Displaced people, who fled Islamic State militants, cross the bridge in Al-Muthanna neighborhood of Mosul, Iraq, January 15, 2017. REUTERS/Ahmed Saad TPX IMAGES OF THE DAY
American army personnel gather at the University of Mosul during a battle with Islamic State militants in Mosul, Iraq, January 18, 2017. REUTERS/Muhammad Hamed TPX IMAGES OF THE DAY
A displaced Iraqi boy holds a white flag as his family flees during the battle between Iraqi rapid response forces and Islamic State militants at Tigris river frontline between east and west of Mosul , Iraq, January 25, 2017. REUTERS/Ahmed Jadallah TPX IMAGES OF THE DAY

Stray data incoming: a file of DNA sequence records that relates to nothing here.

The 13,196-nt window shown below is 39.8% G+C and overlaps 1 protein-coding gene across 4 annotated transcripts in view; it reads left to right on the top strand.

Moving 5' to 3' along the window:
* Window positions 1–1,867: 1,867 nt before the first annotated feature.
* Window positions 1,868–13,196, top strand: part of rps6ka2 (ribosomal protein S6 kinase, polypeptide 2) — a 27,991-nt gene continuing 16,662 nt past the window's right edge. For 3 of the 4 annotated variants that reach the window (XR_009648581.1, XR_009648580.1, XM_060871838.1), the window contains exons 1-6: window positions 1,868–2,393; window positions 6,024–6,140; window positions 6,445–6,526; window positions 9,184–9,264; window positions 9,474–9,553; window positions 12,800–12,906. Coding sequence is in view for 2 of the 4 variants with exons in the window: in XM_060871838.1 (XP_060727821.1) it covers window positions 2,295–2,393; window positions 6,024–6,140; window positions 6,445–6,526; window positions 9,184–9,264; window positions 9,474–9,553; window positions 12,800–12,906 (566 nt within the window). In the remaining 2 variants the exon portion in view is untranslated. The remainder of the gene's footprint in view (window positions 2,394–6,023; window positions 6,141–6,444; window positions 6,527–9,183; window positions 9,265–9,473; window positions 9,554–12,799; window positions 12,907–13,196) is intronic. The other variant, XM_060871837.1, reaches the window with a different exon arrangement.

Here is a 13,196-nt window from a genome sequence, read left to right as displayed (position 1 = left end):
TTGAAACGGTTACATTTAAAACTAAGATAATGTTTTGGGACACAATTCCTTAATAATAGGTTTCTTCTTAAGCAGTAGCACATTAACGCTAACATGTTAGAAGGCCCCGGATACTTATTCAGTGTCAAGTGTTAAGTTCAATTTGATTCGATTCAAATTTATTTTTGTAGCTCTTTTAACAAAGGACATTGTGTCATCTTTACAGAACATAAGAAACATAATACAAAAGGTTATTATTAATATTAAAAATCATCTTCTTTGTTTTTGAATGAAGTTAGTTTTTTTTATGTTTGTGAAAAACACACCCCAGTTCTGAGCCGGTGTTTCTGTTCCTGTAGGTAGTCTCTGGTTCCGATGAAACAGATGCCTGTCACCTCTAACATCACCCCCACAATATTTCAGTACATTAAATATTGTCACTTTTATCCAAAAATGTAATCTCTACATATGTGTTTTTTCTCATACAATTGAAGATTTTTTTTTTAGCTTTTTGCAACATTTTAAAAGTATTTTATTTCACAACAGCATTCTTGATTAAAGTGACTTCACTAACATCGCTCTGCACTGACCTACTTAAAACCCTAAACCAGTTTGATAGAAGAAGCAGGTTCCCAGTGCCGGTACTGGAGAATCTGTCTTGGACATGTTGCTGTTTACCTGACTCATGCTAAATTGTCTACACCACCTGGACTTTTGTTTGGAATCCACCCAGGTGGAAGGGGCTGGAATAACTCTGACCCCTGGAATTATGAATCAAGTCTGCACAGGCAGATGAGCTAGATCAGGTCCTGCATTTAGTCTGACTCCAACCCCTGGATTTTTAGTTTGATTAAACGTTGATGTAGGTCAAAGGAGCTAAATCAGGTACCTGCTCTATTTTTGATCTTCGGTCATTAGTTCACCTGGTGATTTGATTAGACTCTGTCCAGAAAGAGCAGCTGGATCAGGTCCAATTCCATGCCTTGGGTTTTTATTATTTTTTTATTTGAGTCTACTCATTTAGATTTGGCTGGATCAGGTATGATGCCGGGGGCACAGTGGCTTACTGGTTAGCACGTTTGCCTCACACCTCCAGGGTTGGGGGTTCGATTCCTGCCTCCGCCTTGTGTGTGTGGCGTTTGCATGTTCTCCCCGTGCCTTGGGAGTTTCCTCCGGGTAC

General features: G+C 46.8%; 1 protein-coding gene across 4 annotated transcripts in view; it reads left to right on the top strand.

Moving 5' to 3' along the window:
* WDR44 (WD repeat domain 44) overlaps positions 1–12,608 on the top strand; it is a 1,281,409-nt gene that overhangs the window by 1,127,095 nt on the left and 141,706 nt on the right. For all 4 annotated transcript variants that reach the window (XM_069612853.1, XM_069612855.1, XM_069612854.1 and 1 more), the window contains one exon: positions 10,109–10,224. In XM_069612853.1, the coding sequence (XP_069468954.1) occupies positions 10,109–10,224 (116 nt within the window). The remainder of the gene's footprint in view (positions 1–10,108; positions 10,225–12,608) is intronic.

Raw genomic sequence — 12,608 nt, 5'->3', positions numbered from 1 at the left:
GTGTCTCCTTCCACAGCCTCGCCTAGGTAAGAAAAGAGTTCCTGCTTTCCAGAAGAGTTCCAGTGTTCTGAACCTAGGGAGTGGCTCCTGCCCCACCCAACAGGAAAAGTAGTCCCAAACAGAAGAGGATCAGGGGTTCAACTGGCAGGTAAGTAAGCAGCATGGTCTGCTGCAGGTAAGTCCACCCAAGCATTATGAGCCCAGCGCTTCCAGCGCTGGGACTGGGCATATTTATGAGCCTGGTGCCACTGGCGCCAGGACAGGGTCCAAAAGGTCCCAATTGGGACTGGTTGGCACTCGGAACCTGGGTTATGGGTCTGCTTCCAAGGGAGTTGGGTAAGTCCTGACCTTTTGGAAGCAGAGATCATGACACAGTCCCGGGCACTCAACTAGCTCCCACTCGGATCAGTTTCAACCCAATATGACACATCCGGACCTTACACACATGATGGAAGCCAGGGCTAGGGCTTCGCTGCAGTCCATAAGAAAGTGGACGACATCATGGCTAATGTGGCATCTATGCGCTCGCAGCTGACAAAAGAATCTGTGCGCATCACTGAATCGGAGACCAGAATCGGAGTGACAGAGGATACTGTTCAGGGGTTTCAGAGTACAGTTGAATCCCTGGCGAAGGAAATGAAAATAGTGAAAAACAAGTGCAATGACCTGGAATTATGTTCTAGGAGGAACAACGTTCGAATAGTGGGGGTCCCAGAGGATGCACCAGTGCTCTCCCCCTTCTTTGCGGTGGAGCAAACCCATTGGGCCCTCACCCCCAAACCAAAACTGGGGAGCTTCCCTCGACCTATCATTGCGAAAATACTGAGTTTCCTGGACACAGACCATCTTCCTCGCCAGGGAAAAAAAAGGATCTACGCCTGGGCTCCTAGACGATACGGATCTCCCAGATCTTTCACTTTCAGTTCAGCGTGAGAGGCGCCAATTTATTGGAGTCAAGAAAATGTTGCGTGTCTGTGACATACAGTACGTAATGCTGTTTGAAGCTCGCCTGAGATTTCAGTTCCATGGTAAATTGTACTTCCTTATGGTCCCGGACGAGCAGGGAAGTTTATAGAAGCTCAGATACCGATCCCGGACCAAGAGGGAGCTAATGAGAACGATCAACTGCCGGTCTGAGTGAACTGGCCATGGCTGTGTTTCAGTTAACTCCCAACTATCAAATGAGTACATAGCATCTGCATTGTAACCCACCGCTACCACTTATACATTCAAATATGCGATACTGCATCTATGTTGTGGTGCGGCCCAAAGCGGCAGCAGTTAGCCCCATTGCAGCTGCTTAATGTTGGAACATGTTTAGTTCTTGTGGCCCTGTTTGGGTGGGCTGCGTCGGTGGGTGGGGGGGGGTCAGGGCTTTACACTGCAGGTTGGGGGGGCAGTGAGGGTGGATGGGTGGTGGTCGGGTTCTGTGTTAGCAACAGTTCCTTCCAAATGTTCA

An Iraqi Special Forces soldier moves through a hole as he searches for Islamic State fighters in Mosul, Iraq February 27, 2017 REUTERS/Goran Tomasevic TPX IMAGES OF THE DAY
People who are trying to escape from Mosul walk in front of an Islamic State fighter, Iraq February 28, 2017. REUTERS/Goran Tomasevic
A woman gestures as she approaches Iraqi special forces soldiers during a battle in Mosul, Iraq March 1, 2017 REUTERS/Goran Tomasevic. TPX IMAGES OF THE DAY
An Iraqi special forces soldier fires at a drone operated by Islamic State militants Islamic State militants in Mosul, Iraq, March 4, 2017. Picture taken March 4, 2017. REUTERS/Goran Tomasevic TPX IMAGES OF THE DAY
Islamic State slogans painted along the walls of the tunnel was used by Islamic State militants as an underground training camp in the hillside overlooking Mosul, Iraq, March 4, 2017. Picture taken March 4, 2017. REUTERS/Alaa Al-Marjani